A love letter to clichés
Why did we write a monograph on clichés? On clichés, for heaven’s sake! Doesn’t everyone avoid them like the plague? Rolling their eyes whenever anyone runs one up the flagpole? Vowing to literally avoid them going forward?
Clichés: these apparently hackneyed, over-used, tired, and often much maligned excuses for language behaviour? Well, we’ve found through more than two years of extensive research and analysis they are actually used in many, varied, and even in highly creative ways by speakers to signal their identity, their agreement, their group belonging, their politeness, and even their measured challenge to what has been said.
Yes, we were as surprised as you.
Our initial interest in clichés stemmed from two perspectives.
First from the fact we’re both linguists interested in language in interaction, or “language in use” (albeit from different perspectives). That is, we’re interested in how each person utilises their linguistic resources and situational creativity to co-construct meaning with their interlocutors at any specific point in a discussion.
Second, we are members of an institutional sector which – like every other sector – has its own specific ‘sectoral idiolect’ – that is, has its own specific ways of speaking which are more or less lightly imposed upon members of that sector. These ways of speaking, when used, effectively signal (amongst other things) membership of that sector.
Within any and every sector, within any and every institution, or business, or organisation, there are similar and similarly recognisable specific ways of speaking which will, in all likelihood, include as linguistic resources – clichés.
We can’t escape them.
But do we even want to escape them? Should we even want to escape them? Is it even possible?
Make no mistake, every linguistically functioning adult in society uses clichés. As we move through our lives, and into and out of different communities of linguistic practice (work, school, home, friendship groups, etc.) which we do each day, we – perhaps unsurprisingly – slot easily enough into slightly different ways of speaking to members of each of those communities of linguistic practice.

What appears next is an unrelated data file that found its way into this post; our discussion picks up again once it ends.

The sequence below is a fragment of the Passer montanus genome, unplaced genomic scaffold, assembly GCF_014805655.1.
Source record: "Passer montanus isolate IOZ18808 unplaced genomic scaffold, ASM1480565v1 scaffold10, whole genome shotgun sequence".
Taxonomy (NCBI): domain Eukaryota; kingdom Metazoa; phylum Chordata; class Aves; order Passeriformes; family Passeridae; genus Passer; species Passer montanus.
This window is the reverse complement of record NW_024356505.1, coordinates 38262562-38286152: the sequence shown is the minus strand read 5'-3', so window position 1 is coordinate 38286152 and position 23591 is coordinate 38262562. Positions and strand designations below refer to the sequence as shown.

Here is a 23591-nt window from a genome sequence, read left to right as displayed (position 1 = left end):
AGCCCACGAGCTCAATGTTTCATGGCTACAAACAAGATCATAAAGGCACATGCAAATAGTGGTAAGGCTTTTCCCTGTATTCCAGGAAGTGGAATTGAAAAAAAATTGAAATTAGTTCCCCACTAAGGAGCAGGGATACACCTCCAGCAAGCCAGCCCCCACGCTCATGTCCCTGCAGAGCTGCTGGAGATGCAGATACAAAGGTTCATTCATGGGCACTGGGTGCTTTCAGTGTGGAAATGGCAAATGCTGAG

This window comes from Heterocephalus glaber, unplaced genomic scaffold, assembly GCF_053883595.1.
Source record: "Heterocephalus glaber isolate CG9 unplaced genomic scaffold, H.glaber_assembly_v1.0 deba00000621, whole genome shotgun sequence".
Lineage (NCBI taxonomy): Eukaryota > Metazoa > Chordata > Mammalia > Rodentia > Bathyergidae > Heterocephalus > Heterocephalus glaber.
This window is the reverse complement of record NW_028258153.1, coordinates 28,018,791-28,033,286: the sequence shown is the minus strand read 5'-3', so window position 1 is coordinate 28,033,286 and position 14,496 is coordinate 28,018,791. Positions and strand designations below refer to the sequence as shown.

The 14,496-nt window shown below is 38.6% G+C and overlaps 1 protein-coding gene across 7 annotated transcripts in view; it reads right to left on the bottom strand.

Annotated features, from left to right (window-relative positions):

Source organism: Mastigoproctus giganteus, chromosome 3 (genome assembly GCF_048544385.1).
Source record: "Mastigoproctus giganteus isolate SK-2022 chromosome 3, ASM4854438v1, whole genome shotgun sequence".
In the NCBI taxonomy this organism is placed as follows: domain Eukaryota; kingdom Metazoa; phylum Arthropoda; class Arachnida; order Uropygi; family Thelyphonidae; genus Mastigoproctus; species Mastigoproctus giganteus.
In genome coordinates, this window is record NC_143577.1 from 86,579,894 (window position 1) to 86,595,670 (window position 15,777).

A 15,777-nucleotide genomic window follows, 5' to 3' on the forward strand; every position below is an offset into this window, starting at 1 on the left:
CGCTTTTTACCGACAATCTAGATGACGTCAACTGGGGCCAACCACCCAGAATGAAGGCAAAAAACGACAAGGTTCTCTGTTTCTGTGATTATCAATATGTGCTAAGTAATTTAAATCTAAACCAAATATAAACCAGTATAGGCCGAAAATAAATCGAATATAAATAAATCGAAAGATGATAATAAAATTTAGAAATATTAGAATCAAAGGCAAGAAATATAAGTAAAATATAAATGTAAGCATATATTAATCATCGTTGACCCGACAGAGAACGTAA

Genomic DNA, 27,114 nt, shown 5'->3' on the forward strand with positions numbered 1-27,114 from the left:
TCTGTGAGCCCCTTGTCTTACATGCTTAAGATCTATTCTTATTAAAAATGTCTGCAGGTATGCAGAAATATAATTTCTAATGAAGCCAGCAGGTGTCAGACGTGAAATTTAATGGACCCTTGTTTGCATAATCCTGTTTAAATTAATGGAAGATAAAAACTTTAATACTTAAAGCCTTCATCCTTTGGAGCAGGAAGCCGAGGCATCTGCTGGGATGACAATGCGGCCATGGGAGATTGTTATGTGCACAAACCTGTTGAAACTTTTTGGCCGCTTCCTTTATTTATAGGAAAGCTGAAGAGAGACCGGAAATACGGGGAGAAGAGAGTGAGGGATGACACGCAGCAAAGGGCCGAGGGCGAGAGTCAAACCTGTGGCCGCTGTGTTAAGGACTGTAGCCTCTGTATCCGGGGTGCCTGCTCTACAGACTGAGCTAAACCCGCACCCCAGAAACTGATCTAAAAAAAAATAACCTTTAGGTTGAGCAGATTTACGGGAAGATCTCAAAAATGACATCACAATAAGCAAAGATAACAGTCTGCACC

That is, we have specific ways of speaking to, and being spoken to, by our work colleagues and again a different-but-recognisably specific set of ways of conversing with our family members at home. Consider the cognitive resources that would be needed to speak completely differently, hour by hour, day by day, to different groups in different communities of linguistic practice. Imagine having to change, completely, your way of conversing when moving from home to work to school to friendship groups to shopping. It would be exhausting. One thing, of many, that humans are good at is seeking efficiency in behaviours. Language, of course, is behaviour.
It should be no surprise that clichés are efficient language resources. We use them, and we use them perhaps more gleefully than many would like to admit, precisely because they are shared resources, known touchpoints, phrases with largely stable meanings which, when used, mean the same thing to speaker and hearer, time in, time out. In short, they are efficient.
What we found, however, is that their stability does not mean they cannot be, and are not used creatively. Quite the contrary. Our book, moving on briskly from the concept of clichés as formulaic language, lacking in thought or originality, covers the role they play as socio-semiotic resources, signalling genre of communication and, as alluded to above, the community of practice membership and discoursal norms. We then explore clichés as topoi – as recognised and regularly employed tools of communication – exploring, first, their role in news reporting and reception, and audience participation and positioning. Interestingly enough, as the book demonstrates, clichés are used for persuasion and for argumentation when functioning as topoi. We then explore their role as socio-cognitive representations in brand advertising, and corporate discourses. The final part of the book we first explore the role of clichés as politeness strategies, enhancing, challenging or maintaining the ‘face’ of others, or self; before moving on to the role of clichés as markers, or creators of self-identity construction and projection, primarily utilising reality television and broadcast discourse.
As the book moves on, we found the creativity in innovation – through intense and repeated mixing, amending, or otherwise creating highly novel instantiations of existing clichés – increased as well, especially in the chapter representing the research and analysis on self-presentation of own identity.
Overall, our research indicates that clichés overwhelmingly fulfil ideational functions (when they convey a speaker’s particular view of reality), and ideational ones (in terms of relationship management, face construction and identity expression).
It’s safe to say, when we set out on this journey of discovery, we did not expect quite this broad and exciting vista in this hitherto undiscovered country.
We hope you enjoy reading the book as much as we enjoyed writing it.
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